Since 2009 this website is a complete quick guide for Linux, both for beginners and for experienced users!

Ubuntu 14.04 Trusty Tahr has been released!

A star of the Ubuntu family: Xubuntu!

11days until
Ubuntu 14.04.1 (first point release or "Service Pack 1")

Release schedule of Ubuntu 14.04 LTS Trusty Tahr

96days since
end of life for Windows XP: quickly replace it by Linux!

The ideal replacement for Windows XP

How to re-install Ubuntu easily


Back to the home page


Sometimes, in the beginning of your Linux adventure, you'll want to re-install Ubuntu. Because you've inadvertently spoiled the system beyond easy repair (it happens to us all!).

A re-installation will typically only take about two hours: half an hour for the installation itself, plus an hour and a half for installing extra software, tweaking and configuring.

There are several ways to re-install (as always), but this is probably the quickest and easiest way to do it:

1. Backup your personal documents, music, pictures et cetera, on an external storage medium. Like a DVD, an external hard drive or a USB memory stick.

You can save e-mails and some application settings as follows.

First, make the hidden files visible.

Click in the Ubuntu sidebar on the icon of your home folder (called Files).

Use the shortcut (key combination) Ctrl h to make the hidden files visible, or do it like this:

In the task bar of the file manager: Files - Preferences - check:
Show hidden and backup files

Now close the file manager and open it again.

Now you can see the hidden files and folders (with a dot before the name, such as .mplayer). They contain application settings. Some of those you'll want to keep.

For example: if you use Thunderbird as an e-mail application, then the e-mails are in the hidden directory .thunderbird (as well as the account settings of Thunderbird and the address book). If you want to save your e-mails and settings, copy this directory to a USB memory stick.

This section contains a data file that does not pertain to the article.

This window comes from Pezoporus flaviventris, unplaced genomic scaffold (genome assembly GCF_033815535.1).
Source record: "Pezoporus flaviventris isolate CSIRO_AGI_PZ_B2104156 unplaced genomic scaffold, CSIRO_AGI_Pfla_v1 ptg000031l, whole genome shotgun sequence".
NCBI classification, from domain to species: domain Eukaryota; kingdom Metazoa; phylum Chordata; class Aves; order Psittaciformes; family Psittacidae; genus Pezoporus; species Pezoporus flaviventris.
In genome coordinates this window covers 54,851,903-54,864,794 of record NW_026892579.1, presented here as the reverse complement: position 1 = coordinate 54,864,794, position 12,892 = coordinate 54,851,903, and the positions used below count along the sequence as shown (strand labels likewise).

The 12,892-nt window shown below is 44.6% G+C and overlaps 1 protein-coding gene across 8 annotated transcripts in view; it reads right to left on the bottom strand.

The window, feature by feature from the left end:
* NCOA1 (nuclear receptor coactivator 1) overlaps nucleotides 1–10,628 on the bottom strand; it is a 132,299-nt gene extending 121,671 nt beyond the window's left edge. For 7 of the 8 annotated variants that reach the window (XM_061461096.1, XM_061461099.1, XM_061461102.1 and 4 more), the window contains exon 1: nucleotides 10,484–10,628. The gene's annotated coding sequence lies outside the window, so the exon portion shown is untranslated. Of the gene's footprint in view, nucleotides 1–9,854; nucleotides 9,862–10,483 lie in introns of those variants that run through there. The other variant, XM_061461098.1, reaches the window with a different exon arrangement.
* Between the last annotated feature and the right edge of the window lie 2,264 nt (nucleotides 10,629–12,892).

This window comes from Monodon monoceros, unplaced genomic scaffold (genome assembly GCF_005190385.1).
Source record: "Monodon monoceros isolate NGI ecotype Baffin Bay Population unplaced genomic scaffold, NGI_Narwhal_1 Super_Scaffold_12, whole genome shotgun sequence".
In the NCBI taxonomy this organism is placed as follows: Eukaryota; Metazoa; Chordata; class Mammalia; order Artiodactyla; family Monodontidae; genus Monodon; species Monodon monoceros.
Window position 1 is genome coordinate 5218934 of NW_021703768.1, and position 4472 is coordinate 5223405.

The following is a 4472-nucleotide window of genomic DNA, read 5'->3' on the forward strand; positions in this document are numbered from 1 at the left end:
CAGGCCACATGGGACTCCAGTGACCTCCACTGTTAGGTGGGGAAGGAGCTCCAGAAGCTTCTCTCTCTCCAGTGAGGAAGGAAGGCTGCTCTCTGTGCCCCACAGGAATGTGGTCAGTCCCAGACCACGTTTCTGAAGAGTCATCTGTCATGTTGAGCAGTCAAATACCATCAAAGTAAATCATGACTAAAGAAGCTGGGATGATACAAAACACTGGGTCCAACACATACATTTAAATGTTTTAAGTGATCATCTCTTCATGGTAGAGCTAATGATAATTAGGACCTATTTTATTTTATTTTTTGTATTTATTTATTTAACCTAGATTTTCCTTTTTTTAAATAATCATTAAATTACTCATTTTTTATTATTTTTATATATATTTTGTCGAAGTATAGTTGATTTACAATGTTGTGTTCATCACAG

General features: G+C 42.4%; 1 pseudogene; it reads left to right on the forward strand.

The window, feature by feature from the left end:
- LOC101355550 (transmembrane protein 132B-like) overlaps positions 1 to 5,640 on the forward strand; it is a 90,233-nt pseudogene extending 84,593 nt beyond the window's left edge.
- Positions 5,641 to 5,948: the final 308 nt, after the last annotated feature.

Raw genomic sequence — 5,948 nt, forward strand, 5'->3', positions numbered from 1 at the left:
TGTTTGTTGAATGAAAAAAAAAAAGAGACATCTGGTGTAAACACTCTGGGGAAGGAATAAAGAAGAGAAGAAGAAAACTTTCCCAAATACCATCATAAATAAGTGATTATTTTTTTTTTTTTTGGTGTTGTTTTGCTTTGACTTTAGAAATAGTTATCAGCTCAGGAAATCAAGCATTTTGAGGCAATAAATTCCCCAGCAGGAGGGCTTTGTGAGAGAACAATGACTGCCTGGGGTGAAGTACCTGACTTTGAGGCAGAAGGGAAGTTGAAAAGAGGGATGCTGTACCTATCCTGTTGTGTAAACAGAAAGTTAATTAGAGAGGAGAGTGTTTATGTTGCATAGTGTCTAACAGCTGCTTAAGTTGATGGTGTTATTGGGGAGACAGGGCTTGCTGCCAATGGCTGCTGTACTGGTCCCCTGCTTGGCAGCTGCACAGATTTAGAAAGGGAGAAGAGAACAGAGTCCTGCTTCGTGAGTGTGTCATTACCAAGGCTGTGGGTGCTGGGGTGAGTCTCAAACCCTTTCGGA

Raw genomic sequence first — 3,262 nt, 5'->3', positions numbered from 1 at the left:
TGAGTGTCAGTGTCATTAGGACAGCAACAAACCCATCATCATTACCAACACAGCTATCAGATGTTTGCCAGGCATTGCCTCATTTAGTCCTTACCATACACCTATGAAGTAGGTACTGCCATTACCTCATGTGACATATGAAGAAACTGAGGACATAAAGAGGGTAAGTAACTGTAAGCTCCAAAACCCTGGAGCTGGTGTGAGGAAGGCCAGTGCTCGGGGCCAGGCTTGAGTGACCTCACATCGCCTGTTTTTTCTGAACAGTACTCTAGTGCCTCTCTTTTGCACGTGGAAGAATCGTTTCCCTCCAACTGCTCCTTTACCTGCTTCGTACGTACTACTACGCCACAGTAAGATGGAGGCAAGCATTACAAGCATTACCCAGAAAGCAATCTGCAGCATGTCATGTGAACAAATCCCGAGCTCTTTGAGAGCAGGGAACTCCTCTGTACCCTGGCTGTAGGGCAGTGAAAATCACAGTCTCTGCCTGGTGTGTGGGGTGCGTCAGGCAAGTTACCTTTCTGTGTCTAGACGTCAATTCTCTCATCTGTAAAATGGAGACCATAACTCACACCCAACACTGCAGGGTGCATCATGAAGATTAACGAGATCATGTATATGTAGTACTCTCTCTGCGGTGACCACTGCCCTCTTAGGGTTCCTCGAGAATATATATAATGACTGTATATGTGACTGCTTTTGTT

Same goes for other specific application settings that you want to keep.

2. Boot your computer from the Ubuntu DVD and start GParted:
Click on the grey Ubuntu logo in the top of the side panel (Dash home). Query: Gparted.
Click on Gparted Partition Editor.

Then use this fine disk partitioner, to completely destroy the Ubuntu partitions. All actions you do in Gparted have to be confirmed by a click on the Apply button in the panel (the green tick V), before they are being executed. An extra security measure, no doubt....

Note: don't format the Ubuntu partitions, just destroy them. Including the swap partion! The result will be "unallocated free space". Have a separate home partition? Better destroy it as well (good riddance).

Note: the swap partition needs to be unmounted before you begin. In Gparted, do as follows: click with the mouse on the swap partition, then right-click with the mouse, and choose Swapoff. Then you can proceed. Destroy the swap as well!

3. Reboot your computer. Don't remove the Ubuntu DVD.

(continued in the column on the right)


This website is being sponsored by Google Ads.

Are you using an ad blocker? Then you're also blocking my earnings from advertisements....

If you wish to support my website, you can configure your ad blocker to make an exception for this website. Thanks in advance....




4. Let the DVD check itself for errors: in the beginning, hit the space bar and choose "Check disc for defects" in the DVD boot menu.

5. When no errors are found, boot your computer from the DVD again and choose "Try Ubuntu".

6. Establish internet connection and start the installation by clicking the desktop icon of the installer.

The installer will use the unallocated space automatically, without notification. Namely when you select the "alongside" option for the preservation of your existing Windows. Which is exactly what you want.

After you've agreed to its proposal, the installer takes automatically care of the rest!

However, should you feel so inclined, you can also do a manual partitioning.

7. Now finish your shiny new Ubuntu installation with some polishing.


To the content of this website applies a Creative Commons license.

Comments